Aviall and an amicus contended that if Aviall could not recover under § 113(f), it could still recover under § 107(a), despite its own status as a PRP under CERCLA. Id. The Supreme Court noted that neither this court, the Fifth Circuit panel, nor the en banc Fifth Circuit had considered a § 107(a) claim. Id. It concluded that both the § 107(a) claim and the question whether Aviall had waived the claim "merit[ed] full consideration by the courts below." Id. at 169, 125 S.Ct. 577 ("Both the question whether Aviall has waived this claim and the underlying § 107 question (if it is not waived) may depend in part on the relationship between §§ 107 and 113."). Accordingly, the Court remanded for further proceedings consistent with its opinion.

B

On remand to the Fifth Circuit, the en banc court ordered the case remanded to this court "with instructions to permit Aviall ... to amend its complaint, if necessary, to assert, free of any challenge of waiver or forfeiture, whatever statutory claims it urges in light of the Supreme Court's decision, without prejudice to Cooper['s] ... other defenses." Aviall Servs., Inc. v. Cooper Indus., Inc., No. 00-10197, order at 1-2 (5th Cir. Feb. 15, 2005) (en banc) (order).5 Under the Fifth Circuit's

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order, this court permitted Aviall to file a third amended complaint ("third complaint"). In the third complaint, Aviall sues Cooper on theories of cost recovery under CERCLA § 107(a) and for response costs incurred or to be incurred under CERCLA; in the alternative, contribution under CERCLA § 107(a); declaratory judgment; common law contribution under state and federal law to recover its response costs attributable to Cooper; contribution under the Texas Solid Waste Disposal Act, Tex. Health & Safety Code Ann. § 361.344(a) (Vernon 2001); contribution under the Texas Water Code, Tex. Water Code Ann. § 26.3513(j) (Vernon 2008); breach of contract; breach of express warranty; contractual indemnification; quantum meruit; and attorney's fees.6

In 2005 Aviall and Cooper both moved for summary judgment.7 Cooper sought, inter alia, summary judgment dismissing all of Aviall's federal claims. The court granted the motion, concluding that § 107(a) did not afford Aviall a cause of action for cost recovery, and that neither § 107(a) nor federal common law provided Aviall a claim for contribution. Aviall Servs., Inc. v. Cooper Indus., LLC, 2006 WL 2263305, at *10 (N.D.Tex. Aug.8, 2006) (Fitzwater, J.) ("Aviall II"), remanded, 235 Fed.Appx. 222 (5th Cir.2007) (per curiam). Because the court had dismissed Aviall's federal claims,8 it declined to exercise supplemental jurisdiction over the remaining state-law claims. Id.

While Aviall's appeal of Aviall II was pending, the Supreme Court decided United States v. Atlantic Research Corp., ___ U.S. ___, 127 S.Ct. 2331, 168 L.Ed.2d 28 (2007), which held that CERCLA § 107(a)(4)(B) does provide a cost recovery cause of action for PRPs such as Aviall. Id. at 2339. In response to Atlantic Research, this court filed an order stating, in relevant part:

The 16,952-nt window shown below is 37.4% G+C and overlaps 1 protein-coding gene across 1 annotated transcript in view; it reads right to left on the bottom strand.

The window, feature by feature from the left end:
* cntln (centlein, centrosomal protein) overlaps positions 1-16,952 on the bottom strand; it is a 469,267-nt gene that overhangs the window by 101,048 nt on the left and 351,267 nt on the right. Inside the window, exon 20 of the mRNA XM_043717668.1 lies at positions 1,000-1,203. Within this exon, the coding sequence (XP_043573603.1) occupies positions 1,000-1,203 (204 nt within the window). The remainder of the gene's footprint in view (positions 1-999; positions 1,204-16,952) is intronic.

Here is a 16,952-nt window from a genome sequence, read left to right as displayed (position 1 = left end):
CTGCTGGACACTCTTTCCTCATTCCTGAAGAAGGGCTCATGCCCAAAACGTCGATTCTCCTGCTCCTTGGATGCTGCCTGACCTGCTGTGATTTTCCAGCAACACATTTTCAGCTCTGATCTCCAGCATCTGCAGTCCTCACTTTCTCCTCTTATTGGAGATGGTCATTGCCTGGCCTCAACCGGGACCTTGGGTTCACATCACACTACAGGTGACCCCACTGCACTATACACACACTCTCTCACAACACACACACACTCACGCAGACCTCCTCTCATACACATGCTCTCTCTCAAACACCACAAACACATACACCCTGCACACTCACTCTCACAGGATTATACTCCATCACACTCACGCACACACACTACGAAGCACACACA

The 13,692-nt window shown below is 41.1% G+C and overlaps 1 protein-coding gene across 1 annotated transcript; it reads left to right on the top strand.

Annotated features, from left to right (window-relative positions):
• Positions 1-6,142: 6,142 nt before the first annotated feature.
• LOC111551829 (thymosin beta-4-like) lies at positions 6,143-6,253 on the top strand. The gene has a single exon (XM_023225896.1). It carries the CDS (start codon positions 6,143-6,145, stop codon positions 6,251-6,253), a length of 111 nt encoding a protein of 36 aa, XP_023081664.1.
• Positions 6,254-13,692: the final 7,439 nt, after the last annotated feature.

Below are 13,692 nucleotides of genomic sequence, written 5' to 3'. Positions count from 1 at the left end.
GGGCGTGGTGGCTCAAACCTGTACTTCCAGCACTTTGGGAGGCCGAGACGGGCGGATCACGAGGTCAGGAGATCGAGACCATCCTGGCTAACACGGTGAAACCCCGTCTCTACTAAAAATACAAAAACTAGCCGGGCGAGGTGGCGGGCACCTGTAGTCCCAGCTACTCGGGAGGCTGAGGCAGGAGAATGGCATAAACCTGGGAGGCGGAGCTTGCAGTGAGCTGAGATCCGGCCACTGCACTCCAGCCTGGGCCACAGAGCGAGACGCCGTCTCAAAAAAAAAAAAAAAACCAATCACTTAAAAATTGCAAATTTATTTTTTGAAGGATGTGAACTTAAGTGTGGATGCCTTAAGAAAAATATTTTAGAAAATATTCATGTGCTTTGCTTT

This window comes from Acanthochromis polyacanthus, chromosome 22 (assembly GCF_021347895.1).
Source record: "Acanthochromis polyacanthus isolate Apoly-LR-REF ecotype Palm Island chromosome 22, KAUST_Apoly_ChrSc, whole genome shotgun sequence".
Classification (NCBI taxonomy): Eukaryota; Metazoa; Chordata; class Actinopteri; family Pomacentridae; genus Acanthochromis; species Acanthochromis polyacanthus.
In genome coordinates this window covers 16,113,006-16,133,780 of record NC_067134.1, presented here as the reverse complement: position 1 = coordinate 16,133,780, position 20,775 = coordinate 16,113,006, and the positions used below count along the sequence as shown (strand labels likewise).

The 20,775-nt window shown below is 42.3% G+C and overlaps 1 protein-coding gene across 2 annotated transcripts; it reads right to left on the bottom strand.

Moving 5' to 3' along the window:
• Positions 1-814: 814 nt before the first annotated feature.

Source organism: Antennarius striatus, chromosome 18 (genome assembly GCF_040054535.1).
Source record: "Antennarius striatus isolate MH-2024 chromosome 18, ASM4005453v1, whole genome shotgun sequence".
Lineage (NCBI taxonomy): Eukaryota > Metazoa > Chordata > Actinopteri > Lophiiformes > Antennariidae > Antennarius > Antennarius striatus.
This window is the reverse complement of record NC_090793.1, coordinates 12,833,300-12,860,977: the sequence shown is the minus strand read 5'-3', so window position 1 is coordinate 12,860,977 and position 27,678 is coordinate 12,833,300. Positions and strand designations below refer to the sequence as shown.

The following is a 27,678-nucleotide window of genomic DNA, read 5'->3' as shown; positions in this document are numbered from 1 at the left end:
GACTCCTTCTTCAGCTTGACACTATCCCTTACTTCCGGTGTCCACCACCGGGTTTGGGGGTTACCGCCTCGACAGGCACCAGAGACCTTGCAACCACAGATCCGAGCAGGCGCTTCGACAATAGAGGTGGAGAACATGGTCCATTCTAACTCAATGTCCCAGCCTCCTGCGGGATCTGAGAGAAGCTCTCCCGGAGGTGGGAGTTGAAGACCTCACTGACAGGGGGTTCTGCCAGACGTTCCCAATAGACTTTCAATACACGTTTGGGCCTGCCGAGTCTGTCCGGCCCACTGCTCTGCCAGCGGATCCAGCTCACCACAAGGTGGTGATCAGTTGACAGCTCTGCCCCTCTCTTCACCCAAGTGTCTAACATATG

In view of the Supreme Court's decision today in United States v. Atlantic Research Corp., the court advises the United States Court of Appeals for the Fifth Circuit that if it remands this case to this court, the court will vacate its judgment entered August 8, 2006 and reconsider its decision so as to comply with Atlantic Research Corp.

Aviall Servs., Inc. v. Cooper Indus., LLC, No. 3:97-CV-1926-D, order (N.D. Tex. June 11, 2007) (Fitzwater, J.) (citation omitted). The Fifth Circuit, in turn, remanded the case "to the district court for

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reconsideration in light of the Supreme Court's recent decision in United States v. Atlantic Research Corp." Aviall Servs. Inc. v. Cooper Indus. Inc., 235 Fed.Appx. 222 (5th Cir.2007) (per curiam).

C

On remand, the parties have filed supplemental briefs in support of the crossmotions for summary judgment that they initially filed in 2005.9 In its most recent briefing, Aviall seeks summary judgment establishing that Cooper is liable under CERCLA § 107(a), and it reserves the damages issue for trial. Cooper moves for summary judgment dismissing all of Aviall's federal claims, and it also moves to exclude the testimony of Aviall's expert, Jeffrey Zelikson ("Zelikson"), or, in the alternative, for a Fed.R.Civ.P. 56(f) continuance.

II

In Aviall II the court dismissed Aviall's CERCLA- and federal common law-based contribution claims. Aviall II, 2006 WL 2263305, at *9-*10. Because nothing in Atlantic Research calls into question this court's decision in Aviall II regarding these claims, the court adheres to Aviall II and grants Cooper's November 14, 2005 motion to that extent.

II